Press and Public Relations

Immunotherapies against cancer: German Cancer Research Center to broaden strategic alliance with Bayer HealthCare

No. 22 | 10/04/2013 | by nis

The German Cancer Research Center (DKFZ) and Bayer HealthCare (Bayer) will extend their successful strategic research alliance in search of novel cancer therapeutics by focusing their activities also on the field of immunotherapy. Immunotherapies are promising to treat cancer by selectively reactivating the body's own immune system to attack tumor cells.

© dkfz.de

For the first time, scientists from the German Cancer Research Center and Bayer will work in a joint laboratory located at the National Center for Tumor Diseases (NCT) in Heidelberg to develop novel immunotherapies. The joint laboratory will accommodate up to twelve staff, and first projects are expected to start in the middle of this year. The partners will invest up to €3 million in total per year under the expanded alliance.

“The German Cancer Research Center's excellent expertise in basic research in oncology and Bayer's many years of experience in the development of new therapeutic options complement each other perfectly. Within the next five years, we aim to identify at least two new drug candidates in the field of cancer immunotherapy and to move them forward to the start of clinical trials,” says Prof. Dr. Otmar D. Wiestler, Chairman of the DKFZ's Management Board.

“We are looking forward to interlinking our collaboration with the German Cancer Research Center more closely to develop new treatment options in the field of immunotherapy for cancer patients,” said Professor Dr. Andreas Busch, Member of the Executive Committee of Bayer HealthCare and Head of Global Drug Discovery. “Bayer is committed to develop innovative therapies that can help people with serious diseases such as cancer to live longer and improve their quality of life.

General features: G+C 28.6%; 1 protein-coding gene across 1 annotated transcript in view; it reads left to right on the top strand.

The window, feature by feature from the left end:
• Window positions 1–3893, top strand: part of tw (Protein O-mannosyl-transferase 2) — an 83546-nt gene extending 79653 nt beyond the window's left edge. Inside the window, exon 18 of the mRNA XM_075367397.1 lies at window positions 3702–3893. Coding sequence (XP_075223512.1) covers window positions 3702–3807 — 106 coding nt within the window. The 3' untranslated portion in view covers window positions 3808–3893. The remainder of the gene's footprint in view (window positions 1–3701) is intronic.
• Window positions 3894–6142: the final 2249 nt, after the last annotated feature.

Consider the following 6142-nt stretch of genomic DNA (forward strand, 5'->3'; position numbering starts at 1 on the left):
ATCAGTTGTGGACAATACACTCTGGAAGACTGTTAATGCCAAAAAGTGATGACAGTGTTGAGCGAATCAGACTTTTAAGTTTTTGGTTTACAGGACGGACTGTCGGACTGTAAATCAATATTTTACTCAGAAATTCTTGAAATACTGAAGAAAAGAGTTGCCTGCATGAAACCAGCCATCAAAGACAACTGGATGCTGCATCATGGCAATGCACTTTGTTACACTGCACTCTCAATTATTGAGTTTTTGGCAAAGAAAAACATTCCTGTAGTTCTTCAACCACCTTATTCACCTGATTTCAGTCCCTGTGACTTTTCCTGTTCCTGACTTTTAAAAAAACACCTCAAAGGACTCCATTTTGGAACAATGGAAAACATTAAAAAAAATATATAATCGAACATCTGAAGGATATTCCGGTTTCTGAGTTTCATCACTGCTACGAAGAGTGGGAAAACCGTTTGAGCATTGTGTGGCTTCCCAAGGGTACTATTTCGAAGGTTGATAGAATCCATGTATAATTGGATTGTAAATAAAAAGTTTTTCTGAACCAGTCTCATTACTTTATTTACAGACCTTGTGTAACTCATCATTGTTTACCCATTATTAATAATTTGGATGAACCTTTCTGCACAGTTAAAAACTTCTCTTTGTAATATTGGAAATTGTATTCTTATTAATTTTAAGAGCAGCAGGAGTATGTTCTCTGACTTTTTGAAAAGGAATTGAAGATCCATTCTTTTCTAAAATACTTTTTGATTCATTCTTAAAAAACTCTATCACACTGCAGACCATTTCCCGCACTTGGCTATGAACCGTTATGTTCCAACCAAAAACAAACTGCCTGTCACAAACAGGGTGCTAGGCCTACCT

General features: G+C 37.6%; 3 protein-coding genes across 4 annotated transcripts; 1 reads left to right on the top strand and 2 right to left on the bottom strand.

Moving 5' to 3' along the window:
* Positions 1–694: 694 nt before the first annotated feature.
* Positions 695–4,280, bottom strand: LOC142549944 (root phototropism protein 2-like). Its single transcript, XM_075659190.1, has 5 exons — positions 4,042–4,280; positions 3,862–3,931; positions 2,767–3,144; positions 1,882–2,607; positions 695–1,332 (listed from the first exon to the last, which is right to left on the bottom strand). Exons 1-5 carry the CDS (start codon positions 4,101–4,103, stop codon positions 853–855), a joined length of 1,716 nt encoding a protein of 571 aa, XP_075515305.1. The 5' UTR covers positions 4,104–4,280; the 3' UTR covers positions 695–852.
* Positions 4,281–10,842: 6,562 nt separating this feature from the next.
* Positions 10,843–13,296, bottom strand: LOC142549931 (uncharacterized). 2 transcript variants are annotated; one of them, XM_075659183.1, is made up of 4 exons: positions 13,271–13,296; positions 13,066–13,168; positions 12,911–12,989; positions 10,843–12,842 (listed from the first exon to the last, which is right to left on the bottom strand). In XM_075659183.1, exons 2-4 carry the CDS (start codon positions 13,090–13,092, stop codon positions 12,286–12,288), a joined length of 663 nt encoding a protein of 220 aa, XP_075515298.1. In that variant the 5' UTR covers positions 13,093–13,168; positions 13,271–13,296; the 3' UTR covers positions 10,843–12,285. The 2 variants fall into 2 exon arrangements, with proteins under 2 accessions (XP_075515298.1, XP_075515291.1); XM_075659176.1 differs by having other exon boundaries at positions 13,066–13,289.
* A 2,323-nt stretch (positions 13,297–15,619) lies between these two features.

The partners will build on established structures of their existing collaboration including joint review processes of individual projects and resource allocations. The rights to the research results are shared equally between the partners.

"The goal of one of our joint projects is to look for immunosuppressive molecules on the surface of tumor cells. In a next step we want to block them with antibodies and thereby activate the specific immune response against the tumor cells," explains Prof. Dr. Philipp Beckhove, Head of Translational Immunology at the DKFZ. "The new joint laboratory allows us to closely and continuously collaborate with the colleagues from Bayer and, thus, will support the faster translation of concepts from the lab into clinical trials."

The partners can already look back on four successful years of collaborative work. 22 projects have been initiated so far, and some of these have already passed important milestones. They moved on to the next phase of drug development, the compound screening for new potential drug candidates. Up to now, the two partners have invested more than €10 million in their ongoing joint research since 2008.

The German Cancer Research Center (Deutsches Krebsforschungszentrum, DKFZ) with its more than 3,000 employees is the largest biomedical research institute in Germany. At DKFZ, more than 1,000 scientists investigate how cancer develops, identify cancer risk factors and endeavor to find new strategies to prevent people from getting cancer. They develop novel approaches to make tumor diagnosis more precise and treatment of cancer patients more successful. The staff of the Cancer Information Service (KID) offers information about the widespread disease of cancer for patients, their families, and the general public. Jointly with Heidelberg University Hospital, DKFZ has established the National Center for Tumor Diseases (NCT) Heidelberg, where promising approaches from cancer research are translated into the clinic. In the German Consortium for Translational Cancer Research (DKTK), one of six German Centers for Health Research, DKFZ maintains translational centers at seven university partnering sites. Combining excellent university hospitals with high-profile research at a Helmholtz Center is an important contribution to improving the chances of cancer patients. DKFZ is a member of the Helmholtz Association of National Research Centers, with ninety percent of its funding coming from the German Federal Ministry of Education and Research and the remaining ten percent from the State of Baden-Württemberg.

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